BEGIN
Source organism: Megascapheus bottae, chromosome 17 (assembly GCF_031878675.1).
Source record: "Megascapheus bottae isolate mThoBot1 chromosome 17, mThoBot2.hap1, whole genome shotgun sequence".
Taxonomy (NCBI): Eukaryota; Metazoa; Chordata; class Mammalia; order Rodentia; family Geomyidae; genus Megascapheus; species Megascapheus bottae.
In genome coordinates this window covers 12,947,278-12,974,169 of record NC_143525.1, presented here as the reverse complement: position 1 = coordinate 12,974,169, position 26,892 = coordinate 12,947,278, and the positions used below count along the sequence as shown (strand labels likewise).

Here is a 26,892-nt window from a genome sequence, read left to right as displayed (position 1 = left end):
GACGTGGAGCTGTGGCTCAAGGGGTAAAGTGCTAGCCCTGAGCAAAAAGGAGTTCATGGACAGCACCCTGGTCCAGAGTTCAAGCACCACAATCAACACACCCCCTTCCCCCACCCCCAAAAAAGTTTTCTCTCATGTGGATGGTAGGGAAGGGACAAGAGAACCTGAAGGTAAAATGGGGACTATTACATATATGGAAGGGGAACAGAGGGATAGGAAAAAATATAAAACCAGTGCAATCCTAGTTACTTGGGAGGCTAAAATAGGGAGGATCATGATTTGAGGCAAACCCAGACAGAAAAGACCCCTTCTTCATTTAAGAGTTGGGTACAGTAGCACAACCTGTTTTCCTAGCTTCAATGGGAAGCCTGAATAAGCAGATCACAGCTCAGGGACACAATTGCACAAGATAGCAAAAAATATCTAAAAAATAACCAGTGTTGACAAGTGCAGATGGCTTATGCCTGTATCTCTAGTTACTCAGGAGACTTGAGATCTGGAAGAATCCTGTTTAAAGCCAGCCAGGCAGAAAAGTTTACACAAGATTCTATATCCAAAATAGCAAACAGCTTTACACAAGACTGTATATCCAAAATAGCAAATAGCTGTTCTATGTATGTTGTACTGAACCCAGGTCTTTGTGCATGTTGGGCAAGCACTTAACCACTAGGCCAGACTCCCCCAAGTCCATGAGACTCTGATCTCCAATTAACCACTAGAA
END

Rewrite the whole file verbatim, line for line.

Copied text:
Source organism: Megascapheus bottae, chromosome 17 (assembly GCF_031878675.1).
Source record: "Megascapheus bottae isolate mThoBot1 chromosome 17, mThoBot2.hap1, whole genome shotgun sequence".
Taxonomy (NCBI): Eukaryota; Metazoa; Chordata; class Mammalia; order Rodentia; family Geomyidae; genus Megascapheus; species Megascapheus bottae.
In genome coordinates this window covers 12,947,278-12,974,169 of record NC_143525.1, presented here as the reverse complement: position 1 = coordinate 12,974,169, position 26,892 = coordinate 12,947,278, and the positions used below count along the sequence as shown (strand labels likewise).

Here is a 26,892-nt window from a genome sequence, read left to right as displayed (position 1 = left end):
GACGTGGAGCTGTGGCTCAAGGGGTAAAGTGCTAGCCCTGAGCAAAAAGGAGTTCATGGACAGCACCCTGGTCCAGAGTTCAAGCACCACAATCAACACACCCCCTTCCCCCACCCCCAAAAAAGTTTTCTCTCATGTGGATGGTAGGGAAGGGACAAGAGAACCTGAAGGTAAAATGGGGACTATTACATATATGGAAGGGGAACAGAGGGATAGGAAAAAATATAAAACCAGTGCAATCCTAGTTACTTGGGAGGCTAAAATAGGGAGGATCATGATTTGAGGCAAACCCAGACAGAAAAGACCCCTTCTTCATTTAAGAGTTGGGTACAGTAGCACAACCTGTTTTCCTAGCTTCAATGGGAAGCCTGAATAAGCAGATCACAGCTCAGGGACACAATTGCACAAGATAGCAAAAAATATCTAAAAAATAACCAGTGTTGACAAGTGCAGATGGCTTATGCCTGTATCTCTAGTTACTCAGGAGACTTGAGATCTGGAAGAATCCTGTTTAAAGCCAGCCAGGCAGAAAAGTTTACACAAGATTCTATATCCAAAATAGCAAACAGCTTTACACAAGACTGTATATCCAAAATAGCAAATAGCTGTTCTATGTATGTTGTACTGAACCCAGGTCTTTGTGCATGTTGGGCAAGCACTTAACCACTAGGCCAGACTCCCCCAAGTCCATGAGACTCTGATCTCCAATTAACCACTAGAA